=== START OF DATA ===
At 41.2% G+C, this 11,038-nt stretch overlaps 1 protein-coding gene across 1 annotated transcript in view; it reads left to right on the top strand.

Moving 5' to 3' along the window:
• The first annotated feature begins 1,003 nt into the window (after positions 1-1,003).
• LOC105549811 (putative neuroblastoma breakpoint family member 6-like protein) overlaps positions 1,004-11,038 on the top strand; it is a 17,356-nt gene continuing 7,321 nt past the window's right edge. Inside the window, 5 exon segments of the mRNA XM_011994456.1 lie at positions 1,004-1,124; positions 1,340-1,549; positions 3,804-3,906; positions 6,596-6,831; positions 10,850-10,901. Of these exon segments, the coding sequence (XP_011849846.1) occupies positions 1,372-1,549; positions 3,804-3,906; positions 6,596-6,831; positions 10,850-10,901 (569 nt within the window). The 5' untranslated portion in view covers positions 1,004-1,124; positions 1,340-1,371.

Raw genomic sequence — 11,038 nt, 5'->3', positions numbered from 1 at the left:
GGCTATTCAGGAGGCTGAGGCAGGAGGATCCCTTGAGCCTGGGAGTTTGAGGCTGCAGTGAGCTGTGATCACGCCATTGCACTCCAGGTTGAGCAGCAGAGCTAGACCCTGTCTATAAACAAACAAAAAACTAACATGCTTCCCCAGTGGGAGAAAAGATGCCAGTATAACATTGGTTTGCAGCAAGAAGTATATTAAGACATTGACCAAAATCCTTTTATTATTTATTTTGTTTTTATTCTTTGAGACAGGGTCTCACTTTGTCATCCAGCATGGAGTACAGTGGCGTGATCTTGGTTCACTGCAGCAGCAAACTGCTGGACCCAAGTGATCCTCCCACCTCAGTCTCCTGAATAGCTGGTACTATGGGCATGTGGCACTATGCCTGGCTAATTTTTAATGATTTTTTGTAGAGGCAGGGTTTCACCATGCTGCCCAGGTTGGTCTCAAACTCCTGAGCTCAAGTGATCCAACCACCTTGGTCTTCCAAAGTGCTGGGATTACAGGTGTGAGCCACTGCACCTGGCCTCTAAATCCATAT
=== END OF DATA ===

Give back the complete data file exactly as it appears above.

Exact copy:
At 41.2% G+C, this 11,038-nt stretch overlaps 1 protein-coding gene across 1 annotated transcript in view; it reads left to right on the top strand.

Moving 5' to 3' along the window:
• The first annotated feature begins 1,003 nt into the window (after positions 1-1,003).
• LOC105549811 (putative neuroblastoma breakpoint family member 6-like protein) overlaps positions 1,004-11,038 on the top strand; it is a 17,356-nt gene continuing 7,321 nt past the window's right edge. Inside the window, 5 exon segments of the mRNA XM_011994456.1 lie at positions 1,004-1,124; positions 1,340-1,549; positions 3,804-3,906; positions 6,596-6,831; positions 10,850-10,901. Of these exon segments, the coding sequence (XP_011849846.1) occupies positions 1,372-1,549; positions 3,804-3,906; positions 6,596-6,831; positions 10,850-10,901 (569 nt within the window). The 5' untranslated portion in view covers positions 1,004-1,124; positions 1,340-1,371.

Raw genomic sequence — 11,038 nt, 5'->3', positions numbered from 1 at the left:
GGCTATTCAGGAGGCTGAGGCAGGAGGATCCCTTGAGCCTGGGAGTTTGAGGCTGCAGTGAGCTGTGATCACGCCATTGCACTCCAGGTTGAGCAGCAGAGCTAGACCCTGTCTATAAACAAACAAAAAACTAACATGCTTCCCCAGTGGGAGAAAAGATGCCAGTATAACATTGGTTTGCAGCAAGAAGTATATTAAGACATTGACCAAAATCCTTTTATTATTTATTTTGTTTTTATTCTTTGAGACAGGGTCTCACTTTGTCATCCAGCATGGAGTACAGTGGCGTGATCTTGGTTCACTGCAGCAGCAAACTGCTGGACCCAAGTGATCCTCCCACCTCAGTCTCCTGAATAGCTGGTACTATGGGCATGTGGCACTATGCCTGGCTAATTTTTAATGATTTTTTGTAGAGGCAGGGTTTCACCATGCTGCCCAGGTTGGTCTCAAACTCCTGAGCTCAAGTGATCCAACCACCTTGGTCTTCCAAAGTGCTGGGATTACAGGTGTGAGCCACTGCACCTGGCCTCTAAATCCATAT